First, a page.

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Pain Med. 2014 Jun;15(6):975-85. doi: 10.1111/pme.12377. Epub 2014 Feb 12.

Single-entity hydrocodone extended-release capsules in opioid-tolerant subjects with moderate-to-severe chronic low back pain: a randomized double-blind, placebo-controlled study.

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1
Carolinas Pain Institute, Center for Clinical Research, Wake Forest University School of Medicine, Winston-Salem, NC, USA.

Abstract

OBJECTIVE:

A single-agent, extended-release formulation of hydrocodone (HC) has been developed for treatment of chronic moderate-to-severe pain. This study was designed to examine the safety and efficacy of HC extended release in opioid-experienced adults with moderate-to-severe chronic low back pain (CLBP).

METHODS:

This multicenter, enriched enrollment, randomized withdrawal study comprised an open-label conversion/titration phase (≤6 weeks) followed by placebo-controlled, double-blind treatment (12 weeks). During the conversion/titration phase, subjects (N = 510) converted from their current opioid and were titrated to a stabilized dose of HC extended release (20-100 mg every 12 hours). During treatment, subjects (N = 151 per group) received HC extended release or placebo; rescue medication was permitted. The primary efficacy end point was mean change in average pain intensity from baseline to day 85. Response rates (30% pain improvement) and satisfaction (Subject Global Assessment of Medication) were assessed.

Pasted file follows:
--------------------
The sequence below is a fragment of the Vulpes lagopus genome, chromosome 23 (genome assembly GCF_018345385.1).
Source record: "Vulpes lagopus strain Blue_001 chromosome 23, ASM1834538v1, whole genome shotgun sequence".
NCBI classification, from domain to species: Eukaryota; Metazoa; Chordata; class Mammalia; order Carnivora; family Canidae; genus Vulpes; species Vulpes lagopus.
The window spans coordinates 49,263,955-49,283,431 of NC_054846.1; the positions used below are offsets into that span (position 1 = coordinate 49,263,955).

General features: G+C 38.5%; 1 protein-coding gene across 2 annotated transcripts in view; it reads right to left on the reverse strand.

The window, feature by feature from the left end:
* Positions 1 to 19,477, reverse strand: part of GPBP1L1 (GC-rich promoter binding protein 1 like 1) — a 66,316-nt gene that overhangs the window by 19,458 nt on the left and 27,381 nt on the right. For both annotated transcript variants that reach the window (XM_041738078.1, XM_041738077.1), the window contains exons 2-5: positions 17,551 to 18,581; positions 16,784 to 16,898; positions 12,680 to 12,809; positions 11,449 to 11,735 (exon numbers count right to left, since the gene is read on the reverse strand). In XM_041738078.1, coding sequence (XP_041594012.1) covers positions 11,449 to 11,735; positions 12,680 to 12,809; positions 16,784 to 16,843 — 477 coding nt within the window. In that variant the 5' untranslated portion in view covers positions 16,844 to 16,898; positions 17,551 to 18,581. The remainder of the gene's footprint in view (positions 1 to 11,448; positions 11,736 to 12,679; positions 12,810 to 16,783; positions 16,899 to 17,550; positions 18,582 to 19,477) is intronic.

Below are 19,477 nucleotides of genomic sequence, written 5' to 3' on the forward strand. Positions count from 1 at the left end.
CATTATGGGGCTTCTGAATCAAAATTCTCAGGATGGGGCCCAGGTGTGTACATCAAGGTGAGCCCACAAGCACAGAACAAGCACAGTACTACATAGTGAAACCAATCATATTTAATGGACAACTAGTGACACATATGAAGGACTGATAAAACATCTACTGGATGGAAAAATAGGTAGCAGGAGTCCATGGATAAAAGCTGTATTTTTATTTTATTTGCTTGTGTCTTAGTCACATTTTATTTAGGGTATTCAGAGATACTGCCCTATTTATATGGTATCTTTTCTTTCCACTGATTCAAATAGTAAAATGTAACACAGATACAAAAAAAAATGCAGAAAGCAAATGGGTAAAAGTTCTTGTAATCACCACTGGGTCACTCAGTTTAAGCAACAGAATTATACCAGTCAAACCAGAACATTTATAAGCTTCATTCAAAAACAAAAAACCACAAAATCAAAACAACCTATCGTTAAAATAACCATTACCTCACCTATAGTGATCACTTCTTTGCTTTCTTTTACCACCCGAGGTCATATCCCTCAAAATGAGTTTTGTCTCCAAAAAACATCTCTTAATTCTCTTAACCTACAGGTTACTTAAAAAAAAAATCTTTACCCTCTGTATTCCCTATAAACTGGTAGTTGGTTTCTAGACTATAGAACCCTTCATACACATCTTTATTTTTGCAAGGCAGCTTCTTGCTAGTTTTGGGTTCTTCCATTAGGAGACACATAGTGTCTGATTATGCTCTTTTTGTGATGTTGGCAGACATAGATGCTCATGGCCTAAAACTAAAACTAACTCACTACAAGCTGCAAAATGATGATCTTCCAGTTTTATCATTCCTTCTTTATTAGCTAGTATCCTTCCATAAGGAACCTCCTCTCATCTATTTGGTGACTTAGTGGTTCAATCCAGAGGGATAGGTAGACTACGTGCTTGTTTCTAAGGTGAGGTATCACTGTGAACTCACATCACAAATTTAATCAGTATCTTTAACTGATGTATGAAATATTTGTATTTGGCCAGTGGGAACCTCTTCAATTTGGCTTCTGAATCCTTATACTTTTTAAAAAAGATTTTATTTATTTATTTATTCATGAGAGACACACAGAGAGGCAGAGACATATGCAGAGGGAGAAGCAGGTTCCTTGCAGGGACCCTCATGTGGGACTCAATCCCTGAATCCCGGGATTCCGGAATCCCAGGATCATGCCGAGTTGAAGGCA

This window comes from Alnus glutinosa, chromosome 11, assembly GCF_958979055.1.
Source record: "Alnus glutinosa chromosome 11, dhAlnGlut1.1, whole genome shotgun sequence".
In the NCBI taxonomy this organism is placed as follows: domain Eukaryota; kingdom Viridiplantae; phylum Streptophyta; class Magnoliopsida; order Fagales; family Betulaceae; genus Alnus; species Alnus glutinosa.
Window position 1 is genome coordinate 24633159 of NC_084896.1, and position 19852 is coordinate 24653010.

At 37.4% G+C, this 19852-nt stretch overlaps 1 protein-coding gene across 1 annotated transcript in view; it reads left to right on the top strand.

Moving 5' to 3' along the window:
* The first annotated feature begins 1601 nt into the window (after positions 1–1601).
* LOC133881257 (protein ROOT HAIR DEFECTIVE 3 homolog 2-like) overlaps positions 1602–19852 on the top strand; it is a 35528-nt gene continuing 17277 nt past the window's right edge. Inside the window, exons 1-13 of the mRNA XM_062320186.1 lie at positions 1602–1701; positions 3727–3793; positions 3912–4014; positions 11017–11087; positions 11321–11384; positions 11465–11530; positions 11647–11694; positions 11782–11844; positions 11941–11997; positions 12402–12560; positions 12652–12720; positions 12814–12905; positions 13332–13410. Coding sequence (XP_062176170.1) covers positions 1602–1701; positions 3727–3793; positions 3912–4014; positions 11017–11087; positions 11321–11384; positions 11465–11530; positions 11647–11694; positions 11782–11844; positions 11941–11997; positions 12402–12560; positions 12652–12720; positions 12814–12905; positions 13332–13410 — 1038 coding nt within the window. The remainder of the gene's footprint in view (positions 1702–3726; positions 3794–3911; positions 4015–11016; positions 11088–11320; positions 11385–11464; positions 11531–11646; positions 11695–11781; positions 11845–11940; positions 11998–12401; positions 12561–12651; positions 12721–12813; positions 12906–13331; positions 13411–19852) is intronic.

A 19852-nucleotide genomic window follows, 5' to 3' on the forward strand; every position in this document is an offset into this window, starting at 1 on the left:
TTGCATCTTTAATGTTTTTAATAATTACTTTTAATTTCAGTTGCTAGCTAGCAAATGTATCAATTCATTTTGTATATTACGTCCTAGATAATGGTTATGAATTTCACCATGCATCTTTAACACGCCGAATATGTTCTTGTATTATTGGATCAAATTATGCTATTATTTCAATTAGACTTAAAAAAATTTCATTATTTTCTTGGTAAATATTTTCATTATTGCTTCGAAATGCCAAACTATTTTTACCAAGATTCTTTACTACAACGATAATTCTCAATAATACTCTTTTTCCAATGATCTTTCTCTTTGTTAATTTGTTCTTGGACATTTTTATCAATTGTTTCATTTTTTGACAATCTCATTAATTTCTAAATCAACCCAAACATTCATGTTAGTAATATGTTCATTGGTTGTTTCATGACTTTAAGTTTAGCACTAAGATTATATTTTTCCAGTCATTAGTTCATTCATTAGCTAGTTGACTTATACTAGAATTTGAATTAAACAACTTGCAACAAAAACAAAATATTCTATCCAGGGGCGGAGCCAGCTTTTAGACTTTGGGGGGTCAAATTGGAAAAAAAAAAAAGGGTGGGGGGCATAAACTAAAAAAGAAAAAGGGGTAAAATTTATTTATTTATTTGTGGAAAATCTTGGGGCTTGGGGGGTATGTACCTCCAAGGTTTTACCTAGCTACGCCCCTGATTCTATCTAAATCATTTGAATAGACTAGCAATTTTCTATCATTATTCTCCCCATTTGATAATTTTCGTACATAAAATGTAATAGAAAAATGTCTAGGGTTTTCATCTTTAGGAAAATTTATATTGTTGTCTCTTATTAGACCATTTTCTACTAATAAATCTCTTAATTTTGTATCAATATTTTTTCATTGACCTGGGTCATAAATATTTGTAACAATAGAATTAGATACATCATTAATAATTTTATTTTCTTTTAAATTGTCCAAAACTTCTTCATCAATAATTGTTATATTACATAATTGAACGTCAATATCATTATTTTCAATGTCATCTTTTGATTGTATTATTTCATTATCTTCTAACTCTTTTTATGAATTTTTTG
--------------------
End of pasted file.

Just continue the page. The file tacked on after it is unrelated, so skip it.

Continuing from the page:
RESULTS:

Demographic and baseline characteristics were similar between groups. Mean ± SD change in average pain intensity score from baseline to day 85 was significantly lower in the HC extended-release treatment group vs placebo (0.48 ± 1.56 vs 0.96 ± 1.55; P = 0.008). Significantly more responders were in the treatment group (68% vs 31%; P < 0.001). Mean Subject Global Assessment of Medication scores increased significantly (0.8 ± 1.3 vs 0.0 ± 1.4; P < 0.0001), indicating greater satisfaction with HC extended release. The adverse event profile was consistent with other opioids.

CONCLUSIONS:

Extended-release HC is well tolerated and effective, without acetaminophen-associated risks of liver toxicity, for treatment of CLBP.

KEYWORDS:

Chronic Pain; Extended Release; Hydrocodone; Opioids; Randomized Controlled Trial

Comment in

PMID:
24517082
DOI:
10.1111/pme.12377
[Indexed for MEDLINE]
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